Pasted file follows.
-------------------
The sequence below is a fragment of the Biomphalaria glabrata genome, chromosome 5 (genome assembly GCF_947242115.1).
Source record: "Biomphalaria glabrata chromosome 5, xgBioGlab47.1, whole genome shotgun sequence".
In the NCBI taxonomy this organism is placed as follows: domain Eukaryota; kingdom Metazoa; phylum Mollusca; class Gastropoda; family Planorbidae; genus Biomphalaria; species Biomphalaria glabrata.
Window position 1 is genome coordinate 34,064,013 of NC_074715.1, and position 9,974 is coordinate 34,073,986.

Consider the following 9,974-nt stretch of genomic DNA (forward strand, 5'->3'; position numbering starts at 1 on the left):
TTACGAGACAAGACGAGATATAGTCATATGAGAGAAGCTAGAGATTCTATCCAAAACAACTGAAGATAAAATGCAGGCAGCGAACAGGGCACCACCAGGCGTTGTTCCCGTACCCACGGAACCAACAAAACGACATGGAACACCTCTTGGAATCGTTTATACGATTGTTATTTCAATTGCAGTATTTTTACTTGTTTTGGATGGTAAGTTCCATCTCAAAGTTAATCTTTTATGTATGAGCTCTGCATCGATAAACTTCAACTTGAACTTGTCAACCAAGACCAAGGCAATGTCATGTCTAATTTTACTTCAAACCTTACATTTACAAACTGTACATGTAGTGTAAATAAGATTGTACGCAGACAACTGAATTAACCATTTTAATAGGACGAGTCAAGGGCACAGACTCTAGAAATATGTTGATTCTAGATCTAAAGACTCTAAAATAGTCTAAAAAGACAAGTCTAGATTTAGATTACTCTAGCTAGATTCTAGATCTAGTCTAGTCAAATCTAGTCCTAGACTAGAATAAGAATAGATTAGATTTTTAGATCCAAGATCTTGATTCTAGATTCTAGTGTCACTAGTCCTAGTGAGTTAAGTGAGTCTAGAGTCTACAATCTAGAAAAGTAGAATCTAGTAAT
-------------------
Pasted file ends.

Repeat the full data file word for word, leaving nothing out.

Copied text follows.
The sequence below is a fragment of the Biomphalaria glabrata genome, chromosome 5 (genome assembly GCF_947242115.1).
Source record: "Biomphalaria glabrata chromosome 5, xgBioGlab47.1, whole genome shotgun sequence".
In the NCBI taxonomy this organism is placed as follows: domain Eukaryota; kingdom Metazoa; phylum Mollusca; class Gastropoda; family Planorbidae; genus Biomphalaria; species Biomphalaria glabrata.
Window position 1 is genome coordinate 34,064,013 of NC_074715.1, and position 9,974 is coordinate 34,073,986.

Consider the following 9,974-nt stretch of genomic DNA (forward strand, 5'->3'; position numbering starts at 1 on the left):
TTACGAGACAAGACGAGATATAGTCATATGAGAGAAGCTAGAGATTCTATCCAAAACAACTGAAGATAAAATGCAGGCAGCGAACAGGGCACCACCAGGCGTTGTTCCCGTACCCACGGAACCAACAAAACGACATGGAACACCTCTTGGAATCGTTTATACGATTGTTATTTCAATTGCAGTATTTTTACTTGTTTTGGATGGTAAGTTCCATCTCAAAGTTAATCTTTTATGTATGAGCTCTGCATCGATAAACTTCAACTTGAACTTGTCAACCAAGACCAAGGCAATGTCATGTCTAATTTTACTTCAAACCTTACATTTACAAACTGTACATGTAGTGTAAATAAGATTGTACGCAGACAACTGAATTAACCATTTTAATAGGACGAGTCAAGGGCACAGACTCTAGAAATATGTTGATTCTAGATCTAAAGACTCTAAAATAGTCTAAAAAGACAAGTCTAGATTTAGATTACTCTAGCTAGATTCTAGATCTAGTCTAGTCAAATCTAGTCCTAGACTAGAATAAGAATAGATTAGATTTTTAGATCCAAGATCTTGATTCTAGATTCTAGTGTCACTAGTCCTAGTGAGTTAAGTGAGTCTAGAGTCTACAATCTAGAAAAGTAGAATCTAGTAAT